Orsted has unveiled another gigawatt-scale plan to use giant offshore wind farms in the North Sea for production of green hydrogen that is slated to be supplied to one of Europe’s largest industrial clusters in the Dutch-Belgian border region, around the Rhine and Meuse river delta.

ArcelorMittal, Yara, Dow Benelux, and Zeeland Refinery said they will support the development of the required regional infrastructure to use the green H2 for the sustainable production of steel, ammonia, ethylene, and fuels in the future.

Orsted said its ‘SeaH2Land’ vision includes a 1GW electrolyser to produce green hydrogen from a new 2GW wind farm in the Dutch part of the North Sea, both of which would be developed by the Danish offshore wind champion by 2030.

The facility – if realised – could convert to renewable hydrogen about 20% of the current hydrogen consumption in the region of the Dutch-Flemish so-called ‘North Sea Port cluster’. The region includes the Dutch province of Zeeland, and Belgian cities such as Antwerp or Ghent, which are slated to be linked by a hydrogen pipeline.

“The Dutch-Flemish North Sea Port covers one of the largest [fossil] hydrogen clusters in Europe,” Orsted chief commercial officer Martin Neubert said.

“As the world looks to decarbonise, it's paramount that we act now to secure the long-term competitiveness of European industry in a green economy. The SeaH2Land project outlines a clear vision and roadmap for large-scale renewable hydrogen linked to new offshore wind capacity.”

The cluster currently has a consumption of 580,000 tonnes of fossil hydrogen. Industrial demand could grow to about 1 million tonnes by 2050, equivalent to roughly 10GW of electrolysis if the gas were to be produced from renewables, Orsted explained.

The 2GW wind farm for the first gigawatt of electrolysers could be built in the one of the zones of the southern part of the Dutch exclusive economic zone that has already been designated for offshore wind development.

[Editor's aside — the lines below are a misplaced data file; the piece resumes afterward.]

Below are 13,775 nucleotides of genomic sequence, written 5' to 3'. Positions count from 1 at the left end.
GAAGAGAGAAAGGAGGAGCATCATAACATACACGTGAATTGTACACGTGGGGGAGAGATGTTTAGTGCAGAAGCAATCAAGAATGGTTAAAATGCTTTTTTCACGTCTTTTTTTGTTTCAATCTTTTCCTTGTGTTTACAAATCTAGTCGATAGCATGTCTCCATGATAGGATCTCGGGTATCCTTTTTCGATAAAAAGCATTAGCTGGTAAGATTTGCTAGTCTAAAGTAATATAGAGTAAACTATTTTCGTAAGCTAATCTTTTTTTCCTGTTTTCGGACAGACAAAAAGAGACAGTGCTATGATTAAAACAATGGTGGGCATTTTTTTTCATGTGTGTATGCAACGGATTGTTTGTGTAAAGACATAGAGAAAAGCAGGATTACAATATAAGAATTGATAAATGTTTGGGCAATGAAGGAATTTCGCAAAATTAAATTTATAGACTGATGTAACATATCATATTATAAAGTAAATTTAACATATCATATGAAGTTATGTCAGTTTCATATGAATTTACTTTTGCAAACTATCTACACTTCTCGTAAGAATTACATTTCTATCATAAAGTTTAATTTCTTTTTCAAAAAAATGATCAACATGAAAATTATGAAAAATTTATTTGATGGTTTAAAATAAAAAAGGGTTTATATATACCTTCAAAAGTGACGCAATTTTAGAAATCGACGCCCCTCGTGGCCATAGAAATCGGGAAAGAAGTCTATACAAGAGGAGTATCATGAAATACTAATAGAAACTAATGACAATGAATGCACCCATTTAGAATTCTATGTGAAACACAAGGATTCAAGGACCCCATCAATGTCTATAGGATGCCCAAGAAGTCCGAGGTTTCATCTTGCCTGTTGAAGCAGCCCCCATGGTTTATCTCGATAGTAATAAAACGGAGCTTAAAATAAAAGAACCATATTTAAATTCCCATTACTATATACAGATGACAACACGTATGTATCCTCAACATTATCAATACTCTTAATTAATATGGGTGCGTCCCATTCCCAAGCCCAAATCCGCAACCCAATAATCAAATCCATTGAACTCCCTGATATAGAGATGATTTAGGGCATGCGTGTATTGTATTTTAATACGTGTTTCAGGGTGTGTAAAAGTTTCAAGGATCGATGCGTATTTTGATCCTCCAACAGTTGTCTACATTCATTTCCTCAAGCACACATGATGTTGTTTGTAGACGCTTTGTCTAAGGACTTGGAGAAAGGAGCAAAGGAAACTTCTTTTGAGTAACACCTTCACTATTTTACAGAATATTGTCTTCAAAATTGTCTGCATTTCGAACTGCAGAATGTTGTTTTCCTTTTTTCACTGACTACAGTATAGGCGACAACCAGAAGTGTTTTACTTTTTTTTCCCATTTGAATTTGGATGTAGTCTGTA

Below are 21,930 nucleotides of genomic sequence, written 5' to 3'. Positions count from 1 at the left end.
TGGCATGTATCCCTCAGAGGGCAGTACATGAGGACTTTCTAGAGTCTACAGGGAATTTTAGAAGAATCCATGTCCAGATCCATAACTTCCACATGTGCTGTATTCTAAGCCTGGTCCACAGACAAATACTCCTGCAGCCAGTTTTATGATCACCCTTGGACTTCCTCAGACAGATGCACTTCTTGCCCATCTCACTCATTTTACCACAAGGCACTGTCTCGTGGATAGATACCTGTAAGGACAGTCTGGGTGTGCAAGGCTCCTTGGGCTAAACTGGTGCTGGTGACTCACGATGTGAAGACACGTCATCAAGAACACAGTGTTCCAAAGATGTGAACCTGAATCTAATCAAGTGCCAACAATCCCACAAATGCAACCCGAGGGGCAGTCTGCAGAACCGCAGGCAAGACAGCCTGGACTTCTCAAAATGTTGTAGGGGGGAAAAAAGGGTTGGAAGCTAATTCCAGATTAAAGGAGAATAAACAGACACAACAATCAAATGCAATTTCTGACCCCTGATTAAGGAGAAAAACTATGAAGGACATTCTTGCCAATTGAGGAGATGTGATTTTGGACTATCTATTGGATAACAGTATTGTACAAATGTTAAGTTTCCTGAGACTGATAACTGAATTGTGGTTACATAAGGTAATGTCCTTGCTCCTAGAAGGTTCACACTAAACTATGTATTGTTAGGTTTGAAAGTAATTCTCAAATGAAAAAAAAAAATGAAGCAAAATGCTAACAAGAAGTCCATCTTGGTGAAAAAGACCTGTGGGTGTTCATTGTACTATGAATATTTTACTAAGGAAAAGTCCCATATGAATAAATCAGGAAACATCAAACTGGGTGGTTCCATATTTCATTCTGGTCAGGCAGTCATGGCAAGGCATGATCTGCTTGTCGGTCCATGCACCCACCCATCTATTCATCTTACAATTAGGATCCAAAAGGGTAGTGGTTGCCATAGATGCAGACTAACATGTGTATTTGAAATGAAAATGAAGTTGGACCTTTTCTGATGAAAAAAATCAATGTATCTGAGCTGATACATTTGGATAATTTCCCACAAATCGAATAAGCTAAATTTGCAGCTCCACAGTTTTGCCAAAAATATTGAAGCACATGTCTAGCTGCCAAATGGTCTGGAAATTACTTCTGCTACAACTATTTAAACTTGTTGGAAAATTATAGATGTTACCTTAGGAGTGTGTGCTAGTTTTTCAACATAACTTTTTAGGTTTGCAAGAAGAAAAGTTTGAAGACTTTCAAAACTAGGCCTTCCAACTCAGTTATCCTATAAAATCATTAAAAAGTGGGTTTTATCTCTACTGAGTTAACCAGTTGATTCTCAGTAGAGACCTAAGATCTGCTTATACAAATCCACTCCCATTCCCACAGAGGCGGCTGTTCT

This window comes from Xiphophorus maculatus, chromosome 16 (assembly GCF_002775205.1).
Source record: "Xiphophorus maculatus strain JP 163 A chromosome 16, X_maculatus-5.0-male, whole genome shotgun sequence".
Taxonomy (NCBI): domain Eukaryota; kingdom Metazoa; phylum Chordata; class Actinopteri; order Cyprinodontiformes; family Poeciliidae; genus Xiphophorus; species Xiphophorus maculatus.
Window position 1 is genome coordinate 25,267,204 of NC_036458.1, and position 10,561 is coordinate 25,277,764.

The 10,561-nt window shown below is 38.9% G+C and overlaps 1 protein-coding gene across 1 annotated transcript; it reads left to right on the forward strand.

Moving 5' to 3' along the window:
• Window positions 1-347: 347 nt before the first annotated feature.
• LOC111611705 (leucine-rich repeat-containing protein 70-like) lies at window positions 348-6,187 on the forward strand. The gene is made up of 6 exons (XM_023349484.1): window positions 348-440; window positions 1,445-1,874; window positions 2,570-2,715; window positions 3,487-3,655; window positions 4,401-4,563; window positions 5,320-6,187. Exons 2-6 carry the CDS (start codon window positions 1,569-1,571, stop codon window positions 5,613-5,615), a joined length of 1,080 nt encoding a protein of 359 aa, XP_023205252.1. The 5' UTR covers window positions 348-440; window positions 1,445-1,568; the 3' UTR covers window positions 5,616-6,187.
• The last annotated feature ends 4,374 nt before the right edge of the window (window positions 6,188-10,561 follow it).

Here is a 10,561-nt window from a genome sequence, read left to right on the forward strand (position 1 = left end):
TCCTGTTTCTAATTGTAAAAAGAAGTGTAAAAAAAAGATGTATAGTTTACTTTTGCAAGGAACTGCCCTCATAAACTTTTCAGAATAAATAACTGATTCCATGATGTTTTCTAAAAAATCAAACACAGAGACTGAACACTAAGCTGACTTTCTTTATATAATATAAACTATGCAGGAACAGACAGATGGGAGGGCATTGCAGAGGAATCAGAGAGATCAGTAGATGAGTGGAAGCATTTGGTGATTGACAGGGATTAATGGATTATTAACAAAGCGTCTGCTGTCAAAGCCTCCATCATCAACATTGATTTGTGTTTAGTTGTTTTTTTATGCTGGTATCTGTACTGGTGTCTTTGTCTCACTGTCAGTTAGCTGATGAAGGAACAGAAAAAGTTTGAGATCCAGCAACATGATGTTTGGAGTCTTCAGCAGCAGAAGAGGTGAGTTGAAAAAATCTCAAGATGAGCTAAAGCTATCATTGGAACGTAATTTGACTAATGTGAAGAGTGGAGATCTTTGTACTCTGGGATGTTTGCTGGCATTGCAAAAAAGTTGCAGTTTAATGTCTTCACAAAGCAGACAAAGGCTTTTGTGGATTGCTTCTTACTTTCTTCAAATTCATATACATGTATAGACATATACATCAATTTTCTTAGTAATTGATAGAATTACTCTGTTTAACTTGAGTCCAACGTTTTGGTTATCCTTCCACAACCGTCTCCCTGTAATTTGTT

The industrial players in the region are united in the Smart Delta Resources (SDR) industry group, which is in a dialogue with regional transmission system operators to develop an open-access pipeline grid of about 45 kilometres between the North Sea Port area from Vlissingen-Oost in the Netherlands to Ghent in Belgium.

Subject to a regulatory framework, the regional network will unlock a first phase of the project with 500MW electrolyser capacity. To scale that up to 1GW in electrolyser capacity, SeaH2Land in a second phase will need to be linked to a Dutch national hydrogen backbone, to provide additional flexibility and storage.

“Our ambition is to build a hydrogen pipeline between Dow in Terneuzen and ArcelorMittal in Ghent. We also aim to increase the use of green hydrogen, and for this our collaboration with Orsted is an important step,” said Manfred Van Vlierberghe, chief executive in Belgium for ArcelorMittal, the world’s largest steel maker outside China.

After feasibility studies have been carried out, North Sea Port would take the lead in developing the regional infrastructure in close collaboration with the TSO’s and regional governments.

"As one of the largest consumers of hydrogen, Yara welcomes visionary initiatives that can spur the development of a green hydrogen market in the Zeeland region,” said Michael Schlaug, plant manger at Yara Sluiskil.

Yara is the world’s leading producer of ammonia.